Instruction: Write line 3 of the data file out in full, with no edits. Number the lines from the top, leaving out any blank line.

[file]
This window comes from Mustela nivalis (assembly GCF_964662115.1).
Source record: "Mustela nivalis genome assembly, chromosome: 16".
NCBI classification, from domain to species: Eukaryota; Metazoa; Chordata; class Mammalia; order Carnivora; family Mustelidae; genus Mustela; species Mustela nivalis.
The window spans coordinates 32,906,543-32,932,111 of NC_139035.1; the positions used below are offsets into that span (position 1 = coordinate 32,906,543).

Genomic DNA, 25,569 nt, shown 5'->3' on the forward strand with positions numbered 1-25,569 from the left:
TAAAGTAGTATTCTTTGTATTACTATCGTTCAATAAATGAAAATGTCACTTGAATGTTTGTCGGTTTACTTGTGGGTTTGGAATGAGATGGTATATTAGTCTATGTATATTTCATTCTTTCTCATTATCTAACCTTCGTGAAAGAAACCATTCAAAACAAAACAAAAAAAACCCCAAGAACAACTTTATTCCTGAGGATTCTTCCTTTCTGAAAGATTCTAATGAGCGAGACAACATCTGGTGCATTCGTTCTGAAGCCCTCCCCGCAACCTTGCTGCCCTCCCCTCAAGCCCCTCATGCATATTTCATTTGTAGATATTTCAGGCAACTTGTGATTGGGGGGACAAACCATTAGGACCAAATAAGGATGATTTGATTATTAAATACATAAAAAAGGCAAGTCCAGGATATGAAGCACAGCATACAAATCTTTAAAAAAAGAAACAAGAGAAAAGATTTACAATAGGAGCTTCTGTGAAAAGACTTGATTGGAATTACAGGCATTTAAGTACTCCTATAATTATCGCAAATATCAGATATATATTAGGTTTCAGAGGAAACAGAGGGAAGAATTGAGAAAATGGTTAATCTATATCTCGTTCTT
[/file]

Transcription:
NCBI classification, from domain to species: Eukaryota; Metazoa; Chordata; class Mammalia; order Carnivora; family Mustelidae; genus Mustela; species Mustela nivalis.